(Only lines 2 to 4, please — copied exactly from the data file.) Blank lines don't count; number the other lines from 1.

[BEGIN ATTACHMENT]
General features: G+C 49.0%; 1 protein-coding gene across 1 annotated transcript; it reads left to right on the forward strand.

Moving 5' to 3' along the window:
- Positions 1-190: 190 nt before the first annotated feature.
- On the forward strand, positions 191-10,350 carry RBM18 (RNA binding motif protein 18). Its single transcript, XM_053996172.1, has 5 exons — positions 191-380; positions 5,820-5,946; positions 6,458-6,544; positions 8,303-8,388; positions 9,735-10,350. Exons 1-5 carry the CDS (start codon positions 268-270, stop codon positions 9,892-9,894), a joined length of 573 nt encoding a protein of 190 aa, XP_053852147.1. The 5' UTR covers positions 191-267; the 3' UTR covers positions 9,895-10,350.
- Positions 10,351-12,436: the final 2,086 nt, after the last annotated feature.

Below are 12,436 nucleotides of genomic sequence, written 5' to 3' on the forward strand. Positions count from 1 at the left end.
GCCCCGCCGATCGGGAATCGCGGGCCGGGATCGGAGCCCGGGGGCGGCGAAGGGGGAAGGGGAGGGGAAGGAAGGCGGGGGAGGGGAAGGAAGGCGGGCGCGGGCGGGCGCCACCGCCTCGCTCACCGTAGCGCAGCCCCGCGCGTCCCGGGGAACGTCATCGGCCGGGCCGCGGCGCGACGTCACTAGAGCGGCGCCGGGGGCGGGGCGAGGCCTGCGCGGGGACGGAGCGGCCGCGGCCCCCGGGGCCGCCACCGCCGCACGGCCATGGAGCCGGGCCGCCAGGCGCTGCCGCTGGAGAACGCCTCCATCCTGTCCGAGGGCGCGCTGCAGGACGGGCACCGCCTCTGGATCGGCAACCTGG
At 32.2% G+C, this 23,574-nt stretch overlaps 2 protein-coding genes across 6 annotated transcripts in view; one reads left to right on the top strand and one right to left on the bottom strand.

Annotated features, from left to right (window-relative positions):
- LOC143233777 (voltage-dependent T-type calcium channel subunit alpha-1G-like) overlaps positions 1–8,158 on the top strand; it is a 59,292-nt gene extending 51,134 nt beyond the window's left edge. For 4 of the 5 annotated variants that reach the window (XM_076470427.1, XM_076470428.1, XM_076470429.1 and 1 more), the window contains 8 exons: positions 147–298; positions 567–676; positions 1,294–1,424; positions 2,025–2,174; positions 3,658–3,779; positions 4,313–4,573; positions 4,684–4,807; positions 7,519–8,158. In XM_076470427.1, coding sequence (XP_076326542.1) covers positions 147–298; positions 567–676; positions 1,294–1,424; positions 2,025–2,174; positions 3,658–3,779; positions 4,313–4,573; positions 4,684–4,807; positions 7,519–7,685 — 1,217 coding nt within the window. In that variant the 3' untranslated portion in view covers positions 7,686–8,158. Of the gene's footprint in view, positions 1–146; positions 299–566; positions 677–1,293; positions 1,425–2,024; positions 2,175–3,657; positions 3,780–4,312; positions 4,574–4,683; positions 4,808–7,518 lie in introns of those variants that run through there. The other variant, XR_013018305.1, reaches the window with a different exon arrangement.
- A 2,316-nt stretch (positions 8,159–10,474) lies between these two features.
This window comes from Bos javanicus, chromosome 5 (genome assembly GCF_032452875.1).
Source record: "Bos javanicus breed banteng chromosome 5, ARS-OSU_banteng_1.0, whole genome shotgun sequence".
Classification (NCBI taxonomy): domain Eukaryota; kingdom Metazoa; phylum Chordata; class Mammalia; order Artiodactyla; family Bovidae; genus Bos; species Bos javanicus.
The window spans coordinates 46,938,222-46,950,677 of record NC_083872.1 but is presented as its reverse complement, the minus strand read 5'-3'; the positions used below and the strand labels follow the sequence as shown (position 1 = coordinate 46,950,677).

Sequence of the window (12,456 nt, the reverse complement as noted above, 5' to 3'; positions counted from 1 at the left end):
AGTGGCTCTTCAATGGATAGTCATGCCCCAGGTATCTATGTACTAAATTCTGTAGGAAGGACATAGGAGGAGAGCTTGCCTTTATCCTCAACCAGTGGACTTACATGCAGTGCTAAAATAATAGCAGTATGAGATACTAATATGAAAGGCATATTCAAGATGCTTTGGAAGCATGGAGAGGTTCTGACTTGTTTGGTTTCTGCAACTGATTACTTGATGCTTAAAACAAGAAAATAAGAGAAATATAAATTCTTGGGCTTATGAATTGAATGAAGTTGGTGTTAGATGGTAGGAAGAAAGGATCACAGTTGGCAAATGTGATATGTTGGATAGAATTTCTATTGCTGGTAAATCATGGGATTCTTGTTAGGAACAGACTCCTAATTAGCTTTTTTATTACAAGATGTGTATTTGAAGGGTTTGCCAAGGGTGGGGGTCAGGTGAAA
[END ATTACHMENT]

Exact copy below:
Moving 5' to 3' along the window:
- Positions 1-190: 190 nt before the first annotated feature.
- On the forward strand, positions 191-10,350 carry RBM18 (RNA binding motif protein 18). Its single transcript, XM_053996172.1, has 5 exons — positions 191-380; positions 5,820-5,946; positions 6,458-6,544; positions 8,303-8,388; positions 9,735-10,350. Exons 1-5 carry the CDS (start codon positions 268-270, stop codon positions 9,892-9,894), a joined length of 573 nt encoding a protein of 190 aa, XP_053852147.1. The 5' UTR covers positions 191-267; the 3' UTR covers positions 9,895-10,350.